Pakistan Army has killed over 60 Indian soldiers at LoC since Feb 27: Asif Ghafoor

The Pakistan Army has killed more than 60 Indian soldiers during firing at the Line of Control (LoC) since February 27, Maj Gen Asif Ghafoor, the director general of the Inter-Services Public Relations (ISPR), said on Saturday.

On February 27, the Pakistan Air Force (PAF) had shot down two Indian aircraft which had violated Pakistani airspace. An Indian pilot was also arrested but he was later released by Pakistan as a goodwill gesture.

Tweeting from his personal account, Ghafoor said many Indian troops were also injured and their bunkers destroyed by Pakistani forces since the February tit-for-tat airstrikes.

 

"Artillery gun positions also damaged [and troops] forced to relocate," he wrote.

The head of the army's media wing noted that since February the PAF had downed two Indian Air Force jets, two Indian helicopters had "met fratricide under fear" and the Indian navy was "under deterrence".

Ghafoor's tweeted was accompanied by the hashtag #CostForCDS.

On Friday, the ISPR had said that Indian army chief Bipin Rawat with "irresponsible statements" and "blood of innocents on his hand" seeks to become India's first Chief of Defence Staff (CDS).

CDS is a proposed position for the combined head of the Indian army, Indian air force and Indian navy. The creation of the post was announced by Indian Prime Minister Narendra Modi in his independence day speech in August.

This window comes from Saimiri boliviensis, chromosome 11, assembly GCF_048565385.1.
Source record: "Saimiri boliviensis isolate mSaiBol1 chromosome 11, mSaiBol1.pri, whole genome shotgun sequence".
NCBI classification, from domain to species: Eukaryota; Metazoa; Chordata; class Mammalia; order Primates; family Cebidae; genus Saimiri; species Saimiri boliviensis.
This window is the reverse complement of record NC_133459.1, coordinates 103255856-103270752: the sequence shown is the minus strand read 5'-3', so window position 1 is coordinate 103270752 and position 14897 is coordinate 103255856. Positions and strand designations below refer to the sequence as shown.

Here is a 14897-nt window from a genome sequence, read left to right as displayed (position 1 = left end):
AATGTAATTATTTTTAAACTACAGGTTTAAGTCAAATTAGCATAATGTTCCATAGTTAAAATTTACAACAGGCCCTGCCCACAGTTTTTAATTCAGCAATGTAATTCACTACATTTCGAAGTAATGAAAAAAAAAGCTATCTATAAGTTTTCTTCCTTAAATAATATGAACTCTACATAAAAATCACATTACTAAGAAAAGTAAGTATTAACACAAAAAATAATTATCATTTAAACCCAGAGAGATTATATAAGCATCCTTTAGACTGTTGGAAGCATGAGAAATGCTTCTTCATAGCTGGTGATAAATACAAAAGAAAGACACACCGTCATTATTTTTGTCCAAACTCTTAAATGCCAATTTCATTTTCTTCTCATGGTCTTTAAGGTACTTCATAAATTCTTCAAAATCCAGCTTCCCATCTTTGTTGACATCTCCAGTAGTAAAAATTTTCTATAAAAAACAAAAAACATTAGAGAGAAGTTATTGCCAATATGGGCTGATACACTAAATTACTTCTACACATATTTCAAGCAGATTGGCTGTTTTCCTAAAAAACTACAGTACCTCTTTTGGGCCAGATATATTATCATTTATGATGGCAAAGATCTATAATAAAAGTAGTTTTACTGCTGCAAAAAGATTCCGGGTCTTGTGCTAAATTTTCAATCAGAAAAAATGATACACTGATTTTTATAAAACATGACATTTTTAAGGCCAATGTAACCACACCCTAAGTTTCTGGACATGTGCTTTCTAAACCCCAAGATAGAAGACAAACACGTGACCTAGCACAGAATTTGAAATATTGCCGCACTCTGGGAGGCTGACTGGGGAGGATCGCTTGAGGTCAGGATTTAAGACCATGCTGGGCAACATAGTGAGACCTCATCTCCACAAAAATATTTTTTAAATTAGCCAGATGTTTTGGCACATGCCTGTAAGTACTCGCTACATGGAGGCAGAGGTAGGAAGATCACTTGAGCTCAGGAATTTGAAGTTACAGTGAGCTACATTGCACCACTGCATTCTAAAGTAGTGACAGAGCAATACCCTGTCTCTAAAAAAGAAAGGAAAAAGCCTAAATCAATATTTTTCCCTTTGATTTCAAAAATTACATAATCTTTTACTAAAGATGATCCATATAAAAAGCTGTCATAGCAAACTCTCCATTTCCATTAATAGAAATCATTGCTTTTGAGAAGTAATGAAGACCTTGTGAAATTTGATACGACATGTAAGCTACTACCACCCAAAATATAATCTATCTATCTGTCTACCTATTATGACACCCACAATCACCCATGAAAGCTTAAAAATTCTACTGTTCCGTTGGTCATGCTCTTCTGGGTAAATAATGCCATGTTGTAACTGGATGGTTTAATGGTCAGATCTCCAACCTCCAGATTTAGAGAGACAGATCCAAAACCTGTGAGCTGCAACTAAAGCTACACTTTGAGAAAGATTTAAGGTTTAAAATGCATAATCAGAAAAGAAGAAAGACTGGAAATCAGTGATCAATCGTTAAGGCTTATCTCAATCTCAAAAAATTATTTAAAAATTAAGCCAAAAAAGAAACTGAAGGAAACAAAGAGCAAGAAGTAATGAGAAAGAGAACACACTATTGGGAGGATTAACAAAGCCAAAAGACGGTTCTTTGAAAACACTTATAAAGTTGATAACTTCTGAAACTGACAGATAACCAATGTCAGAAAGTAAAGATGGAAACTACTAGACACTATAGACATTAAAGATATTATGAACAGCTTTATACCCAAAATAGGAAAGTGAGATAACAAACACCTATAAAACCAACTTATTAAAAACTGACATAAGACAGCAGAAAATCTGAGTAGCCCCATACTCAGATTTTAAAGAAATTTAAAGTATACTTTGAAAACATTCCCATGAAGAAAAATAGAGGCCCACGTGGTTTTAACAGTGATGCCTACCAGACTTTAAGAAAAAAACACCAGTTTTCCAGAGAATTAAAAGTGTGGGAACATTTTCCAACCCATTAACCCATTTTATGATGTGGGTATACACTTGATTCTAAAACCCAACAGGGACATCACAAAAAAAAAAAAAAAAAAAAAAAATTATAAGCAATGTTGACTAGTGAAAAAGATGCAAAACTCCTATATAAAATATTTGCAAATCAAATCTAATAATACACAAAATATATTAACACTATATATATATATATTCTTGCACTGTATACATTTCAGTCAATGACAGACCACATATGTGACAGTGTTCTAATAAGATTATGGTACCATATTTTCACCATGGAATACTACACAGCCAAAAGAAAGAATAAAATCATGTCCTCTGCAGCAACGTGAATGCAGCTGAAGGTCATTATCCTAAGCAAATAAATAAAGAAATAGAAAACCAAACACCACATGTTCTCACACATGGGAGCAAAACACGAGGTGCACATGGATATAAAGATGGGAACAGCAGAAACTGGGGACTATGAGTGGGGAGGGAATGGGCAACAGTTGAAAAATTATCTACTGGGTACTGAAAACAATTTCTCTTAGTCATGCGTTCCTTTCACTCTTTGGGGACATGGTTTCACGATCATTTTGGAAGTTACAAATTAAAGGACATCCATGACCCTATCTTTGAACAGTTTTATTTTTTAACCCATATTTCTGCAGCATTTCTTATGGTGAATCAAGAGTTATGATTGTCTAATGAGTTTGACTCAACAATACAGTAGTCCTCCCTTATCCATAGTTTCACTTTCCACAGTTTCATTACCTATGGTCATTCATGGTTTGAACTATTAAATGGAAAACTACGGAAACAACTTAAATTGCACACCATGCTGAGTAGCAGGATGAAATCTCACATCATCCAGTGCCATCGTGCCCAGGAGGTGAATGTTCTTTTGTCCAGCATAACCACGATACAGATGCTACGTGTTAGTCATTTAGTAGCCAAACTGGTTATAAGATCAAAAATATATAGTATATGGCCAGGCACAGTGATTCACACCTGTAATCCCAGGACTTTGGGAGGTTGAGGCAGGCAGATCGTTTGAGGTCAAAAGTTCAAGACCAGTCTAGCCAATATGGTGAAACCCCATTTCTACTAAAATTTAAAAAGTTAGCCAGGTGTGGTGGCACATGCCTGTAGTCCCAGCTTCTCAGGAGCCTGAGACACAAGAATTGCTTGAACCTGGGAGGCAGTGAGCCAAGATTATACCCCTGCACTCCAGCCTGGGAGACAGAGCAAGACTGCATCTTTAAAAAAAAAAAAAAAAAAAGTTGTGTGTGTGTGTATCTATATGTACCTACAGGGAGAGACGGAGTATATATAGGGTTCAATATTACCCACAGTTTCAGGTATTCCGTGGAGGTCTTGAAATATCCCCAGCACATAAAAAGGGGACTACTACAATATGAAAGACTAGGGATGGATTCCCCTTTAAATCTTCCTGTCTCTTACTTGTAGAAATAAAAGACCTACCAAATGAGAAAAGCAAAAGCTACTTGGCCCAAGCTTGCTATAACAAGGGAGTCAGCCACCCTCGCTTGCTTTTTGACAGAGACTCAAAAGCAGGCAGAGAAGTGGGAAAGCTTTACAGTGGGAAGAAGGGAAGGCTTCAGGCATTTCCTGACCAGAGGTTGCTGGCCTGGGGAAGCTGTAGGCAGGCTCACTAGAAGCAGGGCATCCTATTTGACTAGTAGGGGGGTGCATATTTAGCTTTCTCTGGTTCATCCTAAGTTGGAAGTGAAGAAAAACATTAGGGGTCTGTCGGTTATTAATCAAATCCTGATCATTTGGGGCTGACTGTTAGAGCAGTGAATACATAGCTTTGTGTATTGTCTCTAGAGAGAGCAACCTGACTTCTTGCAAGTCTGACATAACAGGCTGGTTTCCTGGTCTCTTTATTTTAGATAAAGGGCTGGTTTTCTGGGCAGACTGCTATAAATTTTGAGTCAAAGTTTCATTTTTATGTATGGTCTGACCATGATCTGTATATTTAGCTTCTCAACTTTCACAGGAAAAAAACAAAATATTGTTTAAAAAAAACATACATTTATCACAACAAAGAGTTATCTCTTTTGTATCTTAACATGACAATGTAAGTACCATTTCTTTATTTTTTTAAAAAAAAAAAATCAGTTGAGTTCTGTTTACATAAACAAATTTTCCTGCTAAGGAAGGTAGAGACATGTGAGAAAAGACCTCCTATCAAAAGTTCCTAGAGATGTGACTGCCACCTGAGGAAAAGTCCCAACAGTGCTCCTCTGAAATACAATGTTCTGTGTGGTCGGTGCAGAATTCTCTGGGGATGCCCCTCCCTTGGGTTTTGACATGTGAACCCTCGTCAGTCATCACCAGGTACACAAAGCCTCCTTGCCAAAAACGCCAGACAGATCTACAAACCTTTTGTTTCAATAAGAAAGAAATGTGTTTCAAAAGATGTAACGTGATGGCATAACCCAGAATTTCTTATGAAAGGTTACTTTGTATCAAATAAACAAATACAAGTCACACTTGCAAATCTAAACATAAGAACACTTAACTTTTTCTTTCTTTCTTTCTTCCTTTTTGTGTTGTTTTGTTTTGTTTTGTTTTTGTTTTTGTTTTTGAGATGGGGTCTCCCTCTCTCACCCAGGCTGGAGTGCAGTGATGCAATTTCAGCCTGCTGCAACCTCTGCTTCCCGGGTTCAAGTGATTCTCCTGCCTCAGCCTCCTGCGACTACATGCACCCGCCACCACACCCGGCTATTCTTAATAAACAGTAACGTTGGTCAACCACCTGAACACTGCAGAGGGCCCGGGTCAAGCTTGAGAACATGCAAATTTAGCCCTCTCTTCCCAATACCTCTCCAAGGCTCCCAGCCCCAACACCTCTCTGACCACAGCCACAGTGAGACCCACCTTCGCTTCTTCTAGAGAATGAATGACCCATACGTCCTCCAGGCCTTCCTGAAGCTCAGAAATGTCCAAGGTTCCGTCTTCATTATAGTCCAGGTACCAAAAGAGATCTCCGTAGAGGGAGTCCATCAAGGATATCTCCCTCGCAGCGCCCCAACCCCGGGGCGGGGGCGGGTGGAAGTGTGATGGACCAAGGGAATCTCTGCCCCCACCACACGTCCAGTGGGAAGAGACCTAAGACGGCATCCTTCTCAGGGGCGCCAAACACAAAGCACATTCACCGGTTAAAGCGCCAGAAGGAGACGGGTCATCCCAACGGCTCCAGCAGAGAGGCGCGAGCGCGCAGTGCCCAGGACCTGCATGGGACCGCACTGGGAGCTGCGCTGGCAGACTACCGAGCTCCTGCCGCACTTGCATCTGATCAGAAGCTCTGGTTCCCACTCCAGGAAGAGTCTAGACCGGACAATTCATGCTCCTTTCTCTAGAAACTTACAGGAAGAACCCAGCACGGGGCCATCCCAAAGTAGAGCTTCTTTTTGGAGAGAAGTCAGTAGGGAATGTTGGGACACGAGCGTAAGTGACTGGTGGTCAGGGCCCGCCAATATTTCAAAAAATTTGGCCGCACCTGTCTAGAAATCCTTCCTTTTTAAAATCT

'Rogue force'

The ISPR had accused Gen Rawat of converting the Indian army into a “rogue force” and wasting lives of his men because of his reckless command and for the attainment of personal ambitions.

The tweets came in response to Gen Rawat’s latest comments at a lecture in which he alleged that Azad Kashmir and Gilgit-Baltistan were controlled by “terrorists”.

The Indian army chief’s statement came days after Pakistan exposed his claims of having neutralised three “terror launch pads” in Azad Kashmir in heavy artillery strikes in the early hours of Sunday. The Foreign Office and Army later took a group of 23 foreign diplomats and media to the areas hit by Indian shelling to show that India had actually targeted civilian population instead of the claimed “terror launch pads”.

Indian High Commission representatives had been invited to the trip, but they stayed away.

Moreover, Indian authorities did not even provide the coordinates of the terrorist targets they claim to have destroyed.

The Indian army chief has made a number of careless statements on Pakistan in the past also, which served to escalate tensions between the two countries.

Tensions between the nuclear-armed rivals that got engaged in a military stand-off in February have remained high this year, but spiked sharply after India revoked occupied Kashmir's autonomy on August 5.

 

[caption id="attachment_33348" align="alignnone" width="800"] Indian Border Security Force (BSF) soldiers take up positions at an outpost along a fence at the India-Pakistan border in R.S Pora south-west of Jammu on October 2, 2016.
India has evacuated thousands of people near the Pakistani border in Punjab state following the military raids on militant posts, which provoked furious charges of "naked aggression" from Pakistan. The move followed a deadly assault on one of India's army bases in Kashmir that New Delhi blamed on Pakistan-based militants, triggering a public outcry and demands for military action.
/ AFP PHOTO / TAUSEEF MUSTAFA[/caption]
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